All in all, Sony has come up with a decent camera in the Alpha 100. A good beginning is half the battle. Consider the price/quality ration in the current market and you will see that the well known DSLR manufacturers have suddenly been confronted with a competitor to be afraid of! Not only is the Sony Alpha 100 a pleasure to work with, it also gives great results. People who now work with a Konica Minolta can go on to Sony without a hitch. This is immediately a strong point for Sony. As well as launching a camera, it has come up with an enormous range of accessories and lenses. The Sony Alpha 100 is only the beginning of Sony's rise in the world of reflex cameras. To the competitors, one can only say - watch the Sony Alpha 100 - this camera is ready to conquer market share!
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"Since Sony and Konica Minolta announced that Konica Minolta consigned their camera service operations for Konica Minolta, Konica Minolta brand cameras and related equipment to Sony, the news of a Sony digital SLR camera is a hot topic among digital SLR camera enthusiasts. Some weeks ago we unveiled the name and the design of the new Sony digital SLR to you; today we bring you the (unofficial) specifications of the Sony Alpha 100 digital SLR camera. "
Continue to read our Sony Alpha 100 article.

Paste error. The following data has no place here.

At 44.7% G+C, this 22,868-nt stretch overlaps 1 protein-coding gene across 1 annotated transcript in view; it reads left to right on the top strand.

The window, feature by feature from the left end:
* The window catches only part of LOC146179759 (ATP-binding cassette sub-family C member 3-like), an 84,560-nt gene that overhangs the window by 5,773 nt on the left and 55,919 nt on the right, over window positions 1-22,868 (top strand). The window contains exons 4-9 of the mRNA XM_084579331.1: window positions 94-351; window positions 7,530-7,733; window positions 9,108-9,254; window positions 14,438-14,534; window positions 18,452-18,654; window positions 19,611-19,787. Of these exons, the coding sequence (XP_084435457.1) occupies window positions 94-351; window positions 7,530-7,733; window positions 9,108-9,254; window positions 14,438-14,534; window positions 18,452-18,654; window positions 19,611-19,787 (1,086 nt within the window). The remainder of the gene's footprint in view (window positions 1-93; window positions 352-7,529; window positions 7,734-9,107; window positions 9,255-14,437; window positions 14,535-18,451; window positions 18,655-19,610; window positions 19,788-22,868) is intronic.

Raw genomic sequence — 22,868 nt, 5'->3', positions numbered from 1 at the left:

SanDisk Extreme III series memory card
It is logical that Sony has equipped the Alpha 100 with a slot for CompactFlash memory. CompactFlash has been a standard feature in digital reflex cameras for years and users of Konica Minolta can now switch over to Sony with ease. CompactFlash memory cards are available in high capacities and speeds for a relatively low price. The SanDisk Extreme III series in particular performs very well in a camera like the Sony Alpha 100. The Memory Stick Duo is also available in high speeds and its capacity currently extends up to 4GB. The disadvantage of the Memory Stick Duo is that it is not so easily available and a bit more expensive than the CompactFlash cards. On the other hand, it has a compact format, just a little larger than the Secure Digital memory card. For the test, Sony provided a 2GB Memory Stick Pro Duo High Speed. In practise, the card with adapter was just as good as a SanDisk Extreme III CompactFlash card.
Sony A-100 SLR - 1GB memory card
Sony's CCD image sensor gives 10 million pixels and this quickly leads to large files, especially if you are taking photographs in RAW, which I would advise you to do as much as possible. A 1GB memory card is not an unnecessary luxury but I would recommend a 2GB card. In the following table you can see approximately how many pictures fit on a 1GB card. The numbers should be doubled, of course, for a 2GB memory card.
Considering a storage capacity of 1GB:
RAW - 3872 x 2592 pixels - 62 pictures
RAW + JPEG - 3872 x 2592 pixels - 48 pictures
JPEG - large - fine - 3872 x 2592 pixels - 229 pictures
JPEG - large - standard - 3872 x 2592 pixels - 358 pictures
JPEG - medium - fine - 2896 x 1936 pixels - 397 pictures
JPEG - medium - standard - 2896 x 1936 pixels - 606 pictures
JPEG - small - fine - 1920 x 1280 pixels - 822 pictures
JPEG - small - standard - 1920 x 1280 pixels - 1196 pictures